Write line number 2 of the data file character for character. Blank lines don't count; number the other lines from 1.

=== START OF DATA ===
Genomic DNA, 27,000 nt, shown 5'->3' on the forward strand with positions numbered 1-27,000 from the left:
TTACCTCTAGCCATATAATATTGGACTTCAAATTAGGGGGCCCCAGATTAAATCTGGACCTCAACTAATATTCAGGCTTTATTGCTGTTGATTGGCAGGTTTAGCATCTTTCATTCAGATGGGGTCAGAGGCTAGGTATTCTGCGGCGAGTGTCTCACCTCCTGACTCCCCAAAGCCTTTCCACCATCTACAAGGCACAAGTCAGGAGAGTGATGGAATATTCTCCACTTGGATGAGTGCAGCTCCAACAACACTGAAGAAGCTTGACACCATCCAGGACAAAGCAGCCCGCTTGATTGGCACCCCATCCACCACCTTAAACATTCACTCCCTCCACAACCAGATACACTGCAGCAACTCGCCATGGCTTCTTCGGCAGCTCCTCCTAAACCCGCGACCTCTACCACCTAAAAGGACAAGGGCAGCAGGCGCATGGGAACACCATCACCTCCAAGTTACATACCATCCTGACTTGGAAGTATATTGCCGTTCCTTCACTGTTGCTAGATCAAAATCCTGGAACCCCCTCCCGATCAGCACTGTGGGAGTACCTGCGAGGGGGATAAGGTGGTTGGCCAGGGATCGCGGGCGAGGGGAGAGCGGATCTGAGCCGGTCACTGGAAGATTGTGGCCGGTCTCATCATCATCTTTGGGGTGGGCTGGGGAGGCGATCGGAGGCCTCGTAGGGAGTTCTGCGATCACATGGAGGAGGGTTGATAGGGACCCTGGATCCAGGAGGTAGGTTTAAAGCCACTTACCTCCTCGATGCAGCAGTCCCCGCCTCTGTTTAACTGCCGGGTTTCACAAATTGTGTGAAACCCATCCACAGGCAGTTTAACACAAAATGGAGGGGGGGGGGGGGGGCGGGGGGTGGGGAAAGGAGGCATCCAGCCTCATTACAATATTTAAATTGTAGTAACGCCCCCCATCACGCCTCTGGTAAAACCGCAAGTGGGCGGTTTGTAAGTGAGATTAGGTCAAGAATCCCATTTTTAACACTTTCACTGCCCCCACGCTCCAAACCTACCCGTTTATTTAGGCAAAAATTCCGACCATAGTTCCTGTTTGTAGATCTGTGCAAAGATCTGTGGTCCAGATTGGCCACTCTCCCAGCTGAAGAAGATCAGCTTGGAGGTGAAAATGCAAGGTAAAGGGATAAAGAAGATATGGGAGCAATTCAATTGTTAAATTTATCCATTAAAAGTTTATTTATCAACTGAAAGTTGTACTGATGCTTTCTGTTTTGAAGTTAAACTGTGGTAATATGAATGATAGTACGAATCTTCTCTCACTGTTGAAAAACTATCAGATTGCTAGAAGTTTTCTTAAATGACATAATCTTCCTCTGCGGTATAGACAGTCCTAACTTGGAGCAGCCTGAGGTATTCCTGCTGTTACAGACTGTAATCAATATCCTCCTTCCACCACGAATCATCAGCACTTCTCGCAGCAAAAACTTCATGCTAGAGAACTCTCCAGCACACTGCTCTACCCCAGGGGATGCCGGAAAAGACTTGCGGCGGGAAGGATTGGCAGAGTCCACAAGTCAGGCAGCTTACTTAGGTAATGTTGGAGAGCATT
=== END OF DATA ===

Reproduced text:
TTACCTCTAGCCATATAATATTGGACTTCAAATTAGGGGGCCCCAGATTAAATCTGGACCTCAACTAATATTCAGGCTTTATTGCTGTTGATTGGCAGGTTTAGCATCTTTCATTCAGATGGGGTCAGAGGCTAGGTATTCTGCGGCGAGTGTCTCACCTCCTGACTCCCCAAAGCCTTTCCACCATCTACAAGGCACAAGTCAGGAGAGTGATGGAATATTCTCCACTTGGATGAGTGCAGCTCCAACAACACTGAAGAAGCTTGACACCATCCAGGACAAAGCAGCCCGCTTGATTGGCACCCCATCCACCACCTTAAACATTCACTCCCTCCACAACCAGATACACTGCAGCAACTCGCCATGGCTTCTTCGGCAGCTCCTCCTAAACCCGCGACCTCTACCACCTAAAAGGACAAGGGCAGCAGGCGCATGGGAACACCATCACCTCCAAGTTACATACCATCCTGACTTGGAAGTATATTGCCGTTCCTTCACTGTTGCTAGATCAAAATCCTGGAACCCCCTCCCGATCAGCACTGTGGGAGTACCTGCGAGGGGGATAAGGTGGTTGGCCAGGGATCGCGGGCGAGGGGAGAGCGGATCTGAGCCGGTCACTGGAAGATTGTGGCCGGTCTCATCATCATCTTTGGGGTGGGCTGGGGAGGCGATCGGAGGCCTCGTAGGGAGTTCTGCGATCACATGGAGGAGGGTTGATAGGGACCCTGGATCCAGGAGGTAGGTTTAAAGCCACTTACCTCCTCGATGCAGCAGTCCCCGCCTCTGTTTAACTGCCGGGTTTCACAAATTGTGTGAAACCCATCCACAGGCAGTTTAACACAAAATGGAGGGGGGGGGGGGGGGCGGGGGGTGGGGAAAGGAGGCATCCAGCCTCATTACAATATTTAAATTGTAGTAACGCCCCCCATCACGCCTCTGGTAAAACCGCAAGTGGGCGGTTTGTAAGTGAGATTAGGTCAAGAATCCCATTTTTAACACTTTCACTGCCCCCACGCTCCAAACCTACCCGTTTATTTAGGCAAAAATTCCGACCATAGTTCCTGTTTGTAGATCTGTGCAAAGATCTGTGGTCCAGATTGGCCACTCTCCCAGCTGAAGAAGATCAGCTTGGAGGTGAAAATGCAAGGTAAAGGGATAAAGAAGATATGGGAGCAATTCAATTGTTAAATTTATCCATTAAAAGTTTATTTATCAACTGAAAGTTGTACTGATGCTTTCTGTTTTGAAGTTAAACTGTGGTAATATGAATGATAGTACGAATCTTCTCTCACTGTTGAAAAACTATCAGATTGCTAGAAGTTTTCTTAAATGACATAATCTTCCTCTGCGGTATAGACAGTCCTAACTTGGAGCAGCCTGAGGTATTCCTGCTGTTACAGACTGTAATCAATATCCTCCTTCCACCACGAATCATCAGCACTTCTCGCAGCAAAAACTTCATGCTAGAGAACTCTCCAGCACACTGCTCTACCCCAGGGGATGCCGGAAAAGACTTGCGGCGGGAAGGATTGGCAGAGTCCACAAGTCAGGCAGCTTACTTAGGTAATGTTGGAGAGCATT